«Mayor of Riga Nils Ušakovs focuses a lot on ‘shiny things’ and procurements performed by capital associations in which flow of money is hard to control. For example, Ušakovs has decided to allocate from the budget EUR 200,000 for Rīgas Gaisma to procure Christmas decorations. Meanwhile in Riga there are nearly 50 km of streets with no lighting. This demonstrates that the mayor focuses on ‘shiny things’ instead of improving life for Riga’s residents,» former deputy chief of Corruption Prevention and Combating Bureau (KNAB) Juta Strīķe told BNN in an interview.

Turkey and 56 other countries recognise East Jerusalem as capital of Palestine

In a summit of the Organisation of Islamic Co-operation, held in reaction to Washington’s decision to recognise the city of Jerusalem as only the capital of Israel, Turkey and 56 other Muslim countries have called on the rest of the world to recognise «the State of Palestine and East Jerusalem as its occupied capital».

Ventspils City Council opposition member sees possibility of establishing closer ties with Unity

«If Unity is interested, and wants to come back to the values it once had, we may consider working more closely. My knowledge and experience from the past 5-6 years may be useful in restarting political cooperation and restoration of lost influence,» said Ventpils City Council opposition member Ģirts Valdis Kristovskis.

FM mentions progress in combating grey economy; prime minister expects more

Latvia will continue combating grey economy in construction field and fight envelope wages, said Latvian Finance Minister Dana Reizniece-Ozola during the ministry’s Taxpayer Forum 2017 organized by the ministry on Wednesday, 13 December.

EP agrees to EU moving on to phase II of Brexit talks

Members of the European Parliament have overwhelmingly supported what has been negotiated upon in the joint EU-UK progress report in Brexit talks and have recommended Brussels to move on to phase two negotiations on the future relations of the parties.

Businessmen share stories: ‘surviving’ and taking risks in Latvia when starting a business

The silent period – the time for Christmas wishes – has begun. Snow covers Tukums, and the city slowly becomes white. Everything is quiet at Pils ielā. The phone rings, interrupting a quiet moment of watching snowflakes fall under the light of a lantern. «You’re here for us, aren’t you?» BNN goes to interview manager of Merci Cafe Anija Rabkeviča (23) and cafe’s founder Rinalds Pluģis (22). They tell about their experience of ‘surviving’ in Latvia.

BATL: Transport Ministry plans to increase burden on taxpayers’ shoulders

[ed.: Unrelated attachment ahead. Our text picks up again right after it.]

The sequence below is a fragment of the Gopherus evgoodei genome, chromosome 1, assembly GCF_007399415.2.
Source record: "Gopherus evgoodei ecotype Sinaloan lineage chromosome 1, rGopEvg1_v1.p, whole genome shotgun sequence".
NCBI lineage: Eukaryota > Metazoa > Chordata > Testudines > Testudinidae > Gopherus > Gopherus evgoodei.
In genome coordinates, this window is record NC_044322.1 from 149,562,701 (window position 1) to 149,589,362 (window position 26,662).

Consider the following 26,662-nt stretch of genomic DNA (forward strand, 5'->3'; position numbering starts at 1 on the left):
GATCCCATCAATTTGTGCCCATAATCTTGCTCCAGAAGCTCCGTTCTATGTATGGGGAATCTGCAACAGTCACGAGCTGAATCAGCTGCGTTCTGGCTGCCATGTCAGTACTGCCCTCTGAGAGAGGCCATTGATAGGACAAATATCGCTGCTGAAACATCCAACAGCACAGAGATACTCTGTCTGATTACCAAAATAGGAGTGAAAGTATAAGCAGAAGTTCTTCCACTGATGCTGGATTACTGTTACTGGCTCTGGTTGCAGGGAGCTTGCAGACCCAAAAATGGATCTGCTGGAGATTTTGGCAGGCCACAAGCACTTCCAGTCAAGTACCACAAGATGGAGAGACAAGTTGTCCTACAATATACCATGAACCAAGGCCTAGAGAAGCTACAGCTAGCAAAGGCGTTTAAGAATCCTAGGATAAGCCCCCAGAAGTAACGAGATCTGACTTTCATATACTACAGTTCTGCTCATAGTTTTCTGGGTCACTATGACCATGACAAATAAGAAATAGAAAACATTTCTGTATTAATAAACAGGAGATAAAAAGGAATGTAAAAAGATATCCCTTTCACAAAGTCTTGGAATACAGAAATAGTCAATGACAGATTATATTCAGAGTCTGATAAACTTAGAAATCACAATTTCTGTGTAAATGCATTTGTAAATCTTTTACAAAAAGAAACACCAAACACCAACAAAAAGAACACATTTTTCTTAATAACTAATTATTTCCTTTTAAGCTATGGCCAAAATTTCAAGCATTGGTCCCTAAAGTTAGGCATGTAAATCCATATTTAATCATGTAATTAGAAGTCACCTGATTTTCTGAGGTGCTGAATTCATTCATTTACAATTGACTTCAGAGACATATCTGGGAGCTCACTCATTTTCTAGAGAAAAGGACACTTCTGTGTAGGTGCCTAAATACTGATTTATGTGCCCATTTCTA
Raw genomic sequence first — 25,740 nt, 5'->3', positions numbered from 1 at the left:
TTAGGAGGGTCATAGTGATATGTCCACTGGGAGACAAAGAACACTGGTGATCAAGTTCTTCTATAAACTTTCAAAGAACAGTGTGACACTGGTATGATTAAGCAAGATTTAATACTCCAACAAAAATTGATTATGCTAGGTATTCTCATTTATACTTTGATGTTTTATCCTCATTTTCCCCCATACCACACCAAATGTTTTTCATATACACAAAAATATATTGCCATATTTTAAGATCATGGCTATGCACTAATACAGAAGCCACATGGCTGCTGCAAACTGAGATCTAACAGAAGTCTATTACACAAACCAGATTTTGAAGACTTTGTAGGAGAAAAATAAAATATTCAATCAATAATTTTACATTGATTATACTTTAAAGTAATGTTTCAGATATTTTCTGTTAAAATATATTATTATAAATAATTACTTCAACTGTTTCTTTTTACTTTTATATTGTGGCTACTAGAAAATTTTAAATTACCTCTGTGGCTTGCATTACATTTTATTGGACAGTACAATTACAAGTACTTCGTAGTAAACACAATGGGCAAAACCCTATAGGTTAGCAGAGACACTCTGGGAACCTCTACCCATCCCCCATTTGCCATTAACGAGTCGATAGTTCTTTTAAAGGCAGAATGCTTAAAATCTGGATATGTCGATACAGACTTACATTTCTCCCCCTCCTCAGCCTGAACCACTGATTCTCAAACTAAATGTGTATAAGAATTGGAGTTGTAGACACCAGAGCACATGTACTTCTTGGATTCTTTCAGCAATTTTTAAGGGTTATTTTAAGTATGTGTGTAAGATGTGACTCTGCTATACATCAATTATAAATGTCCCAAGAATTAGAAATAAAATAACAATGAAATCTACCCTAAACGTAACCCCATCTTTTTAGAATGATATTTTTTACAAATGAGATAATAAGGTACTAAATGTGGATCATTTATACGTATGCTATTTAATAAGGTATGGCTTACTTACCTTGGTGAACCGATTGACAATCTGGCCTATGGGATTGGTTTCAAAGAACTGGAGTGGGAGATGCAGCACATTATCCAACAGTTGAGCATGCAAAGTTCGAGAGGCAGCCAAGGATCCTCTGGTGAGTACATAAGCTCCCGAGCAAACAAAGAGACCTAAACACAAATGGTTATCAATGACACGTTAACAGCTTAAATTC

Latvian Transport Ministry’s developed development plan for the transit industry, which was presented to Saeima’s National Economy Committee this week, states that raising competitiveness in the country requires subsidizing railway cargo transports.

Croat soldier dies in Lithuania barracks

A soldier from the Croat contingent in Lithuania, who served in the Rukla military town as part of NATO international forces, has passed away.

LMP President: proposal for LMT and Lattelecom merge was only politically discussed

Only political discussions were held proposal on the merge between Latvijas Mobilais Telefons and Lattelecom, and it is good that this matter has been taken off the agenda, said LMT President Juris Binde in an interview to Rīta Panorāma programme of LNT.

Survey: 55% of employed people are not paid for overtime

More than half of employed people work overtime. On top of that, 55% of them are not paid for working overtime and 45% are paid, according to results of a survey performed by CV Market.

Estonian military receives anti-tank missiles, bought with U.S. funding

The Estonian military has acquired another lot of missiles for the American-made man-portable Javelin antitank system bought with U.S. money allocated for supporting European defence measures.

Tallinners can claim millions for overpriced water, says competition watchdog

In the Estonian capital, the result of a legal dispute between water utility company Tallinna Vesi and the Estonian Competition Authority is that consumers are considered to be able to claim tens of millions of euros in compensation for overcharged water tariffs that have been in place for a number of years.

Latvian Association of Regions decides against working with For Latvia’s Development political party

It was decided at a meeting of representatives of Latvian Association of Regions (LAR) that the party will not work with For Latvia’s Development. The party has also decided to start in 13th Saeima elections with its own list of candidates.

Italy in state of emergency after fire at Austria gas hub

Italy has declared a state of emergency in its natural gas sector as a large explosion at a major natural gas hub in Austria killed one person, injured at least 18 and is prone to affect supplies in central Europe.

When do you go shoping for Christmas gifts?

View Results

Loading ... Loading ...

Polls Archive



Category feed: Feed: